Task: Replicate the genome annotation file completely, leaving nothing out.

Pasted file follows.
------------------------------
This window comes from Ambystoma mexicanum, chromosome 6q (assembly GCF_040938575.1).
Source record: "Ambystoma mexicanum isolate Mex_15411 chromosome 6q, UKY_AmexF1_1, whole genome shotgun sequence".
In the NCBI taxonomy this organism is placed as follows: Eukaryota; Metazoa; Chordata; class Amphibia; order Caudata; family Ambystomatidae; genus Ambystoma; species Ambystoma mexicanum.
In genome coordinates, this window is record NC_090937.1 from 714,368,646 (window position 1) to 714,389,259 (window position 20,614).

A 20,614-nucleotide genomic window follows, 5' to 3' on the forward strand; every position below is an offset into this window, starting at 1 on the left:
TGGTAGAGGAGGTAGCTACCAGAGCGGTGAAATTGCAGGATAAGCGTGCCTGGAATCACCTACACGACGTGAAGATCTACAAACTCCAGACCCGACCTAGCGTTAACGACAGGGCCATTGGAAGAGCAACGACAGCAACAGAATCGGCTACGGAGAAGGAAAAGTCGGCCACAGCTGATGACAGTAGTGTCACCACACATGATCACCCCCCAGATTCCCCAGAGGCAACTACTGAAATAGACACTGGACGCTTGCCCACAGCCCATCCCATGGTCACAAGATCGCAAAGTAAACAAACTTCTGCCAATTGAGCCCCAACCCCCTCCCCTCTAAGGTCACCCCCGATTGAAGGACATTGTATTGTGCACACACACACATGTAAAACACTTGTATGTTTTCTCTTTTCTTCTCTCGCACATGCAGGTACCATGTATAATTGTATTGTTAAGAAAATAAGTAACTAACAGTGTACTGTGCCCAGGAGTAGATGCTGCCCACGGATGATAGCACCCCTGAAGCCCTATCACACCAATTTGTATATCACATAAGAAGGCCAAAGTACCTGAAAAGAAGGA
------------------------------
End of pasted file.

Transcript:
This window comes from Ambystoma mexicanum, chromosome 6q (assembly GCF_040938575.1).
Source record: "Ambystoma mexicanum isolate Mex_15411 chromosome 6q, UKY_AmexF1_1, whole genome shotgun sequence".
In the NCBI taxonomy this organism is placed as follows: Eukaryota; Metazoa; Chordata; class Amphibia; order Caudata; family Ambystomatidae; genus Ambystoma; species Ambystoma mexicanum.
In genome coordinates, this window is record NC_090937.1 from 714,368,646 (window position 1) to 714,389,259 (window position 20,614).

A 20,614-nucleotide genomic window follows, 5' to 3' on the forward strand; every position below is an offset into this window, starting at 1 on the left:
TGGTAGAGGAGGTAGCTACCAGAGCGGTGAAATTGCAGGATAAGCGTGCCTGGAATCACCTACACGACGTGAAGATCTACAAACTCCAGACCCGACCTAGCGTTAACGACAGGGCCATTGGAAGAGCAACGACAGCAACAGAATCGGCTACGGAGAAGGAAAAGTCGGCCACAGCTGATGACAGTAGTGTCACCACACATGATCACCCCCCAGATTCCCCAGAGGCAACTACTGAAATAGACACTGGACGCTTGCCCACAGCCCATCCCATGGTCACAAGATCGCAAAGTAAACAAACTTCTGCCAATTGAGCCCCAACCCCCTCCCCTCTAAGGTCACCCCCGATTGAAGGACATTGTATTGTGCACACACACACATGTAAAACACTTGTATGTTTTCTCTTTTCTTCTCTCGCACATGCAGGTACCATGTATAATTGTATTGTTAAGAAAATAAGTAACTAACAGTGTACTGTGCCCAGGAGTAGATGCTGCCCACGGATGATAGCACCCCTGAAGCCCTATCACACCAATTTGTATATCACATAAGAAGGCCAAAGTACCTGAAAAGAAGGA